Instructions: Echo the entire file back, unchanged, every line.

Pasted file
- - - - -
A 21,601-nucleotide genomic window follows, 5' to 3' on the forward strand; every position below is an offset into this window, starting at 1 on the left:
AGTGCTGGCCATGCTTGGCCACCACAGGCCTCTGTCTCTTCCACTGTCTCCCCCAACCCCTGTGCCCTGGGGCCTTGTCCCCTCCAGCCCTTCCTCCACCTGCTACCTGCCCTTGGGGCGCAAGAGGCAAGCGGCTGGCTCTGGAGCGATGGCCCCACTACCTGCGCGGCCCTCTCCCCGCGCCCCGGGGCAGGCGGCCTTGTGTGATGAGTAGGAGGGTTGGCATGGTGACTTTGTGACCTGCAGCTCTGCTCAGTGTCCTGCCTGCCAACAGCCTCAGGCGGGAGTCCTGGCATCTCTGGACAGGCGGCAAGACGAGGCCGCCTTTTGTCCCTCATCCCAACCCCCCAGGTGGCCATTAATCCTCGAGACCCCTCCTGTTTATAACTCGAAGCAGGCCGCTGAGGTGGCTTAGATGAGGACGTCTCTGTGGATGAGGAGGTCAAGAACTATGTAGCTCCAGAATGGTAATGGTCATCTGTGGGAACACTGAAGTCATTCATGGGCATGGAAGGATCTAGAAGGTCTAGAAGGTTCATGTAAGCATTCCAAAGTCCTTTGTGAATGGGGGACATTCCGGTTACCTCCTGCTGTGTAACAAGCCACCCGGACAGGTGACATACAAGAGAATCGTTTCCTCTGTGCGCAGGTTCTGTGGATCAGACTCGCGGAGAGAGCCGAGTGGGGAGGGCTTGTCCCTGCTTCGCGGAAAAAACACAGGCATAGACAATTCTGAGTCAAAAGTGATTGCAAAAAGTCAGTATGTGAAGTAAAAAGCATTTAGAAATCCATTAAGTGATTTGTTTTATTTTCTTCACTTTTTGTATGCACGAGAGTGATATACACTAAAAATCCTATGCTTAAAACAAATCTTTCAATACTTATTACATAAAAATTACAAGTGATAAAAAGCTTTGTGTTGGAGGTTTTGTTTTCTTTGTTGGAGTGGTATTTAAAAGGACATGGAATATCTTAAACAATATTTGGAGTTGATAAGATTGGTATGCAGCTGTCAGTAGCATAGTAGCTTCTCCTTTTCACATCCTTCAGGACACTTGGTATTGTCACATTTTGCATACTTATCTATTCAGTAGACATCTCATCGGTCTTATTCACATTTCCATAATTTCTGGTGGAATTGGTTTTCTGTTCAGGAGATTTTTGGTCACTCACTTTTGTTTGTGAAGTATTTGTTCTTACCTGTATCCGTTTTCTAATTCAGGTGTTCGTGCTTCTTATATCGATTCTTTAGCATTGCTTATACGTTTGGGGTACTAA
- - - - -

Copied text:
A 21,601-nucleotide genomic window follows, 5' to 3' on the forward strand; every position below is an offset into this window, starting at 1 on the left:
AGTGCTGGCCATGCTTGGCCACCACAGGCCTCTGTCTCTTCCACTGTCTCCCCCAACCCCTGTGCCCTGGGGCCTTGTCCCCTCCAGCCCTTCCTCCACCTGCTACCTGCCCTTGGGGCGCAAGAGGCAAGCGGCTGGCTCTGGAGCGATGGCCCCACTACCTGCGCGGCCCTCTCCCCGCGCCCCGGGGCAGGCGGCCTTGTGTGATGAGTAGGAGGGTTGGCATGGTGACTTTGTGACCTGCAGCTCTGCTCAGTGTCCTGCCTGCCAACAGCCTCAGGCGGGAGTCCTGGCATCTCTGGACAGGCGGCAAGACGAGGCCGCCTTTTGTCCCTCATCCCAACCCCCCAGGTGGCCATTAATCCTCGAGACCCCTCCTGTTTATAACTCGAAGCAGGCCGCTGAGGTGGCTTAGATGAGGACGTCTCTGTGGATGAGGAGGTCAAGAACTATGTAGCTCCAGAATGGTAATGGTCATCTGTGGGAACACTGAAGTCATTCATGGGCATGGAAGGATCTAGAAGGTCTAGAAGGTTCATGTAAGCATTCCAAAGTCCTTTGTGAATGGGGGACATTCCGGTTACCTCCTGCTGTGTAACAAGCCACCCGGACAGGTGACATACAAGAGAATCGTTTCCTCTGTGCGCAGGTTCTGTGGATCAGACTCGCGGAGAGAGCCGAGTGGGGAGGGCTTGTCCCTGCTTCGCGGAAAAAACACAGGCATAGACAATTCTGAGTCAAAAGTGATTGCAAAAAGTCAGTATGTGAAGTAAAAAGCATTTAGAAATCCATTAAGTGATTTGTTTTATTTTCTTCACTTTTTGTATGCACGAGAGTGATATACACTAAAAATCCTATGCTTAAAACAAATCTTTCAATACTTATTACATAAAAATTACAAGTGATAAAAAGCTTTGTGTTGGAGGTTTTGTTTTCTTTGTTGGAGTGGTATTTAAAAGGACATGGAATATCTTAAACAATATTTGGAGTTGATAAGATTGGTATGCAGCTGTCAGTAGCATAGTAGCTTCTCCTTTTCACATCCTTCAGGACACTTGGTATTGTCACATTTTGCATACTTATCTATTCAGTAGACATCTCATCGGTCTTATTCACATTTCCATAATTTCTGGTGGAATTGGTTTTCTGTTCAGGAGATTTTTGGTCACTCACTTTTGTTTGTGAAGTATTTGTTCTTACCTGTATCCGTTTTCTAATTCAGGTGTTCGTGCTTCTTATATCGATTCTTTAGCATTGCTTATACGTTTGGGGTACTAA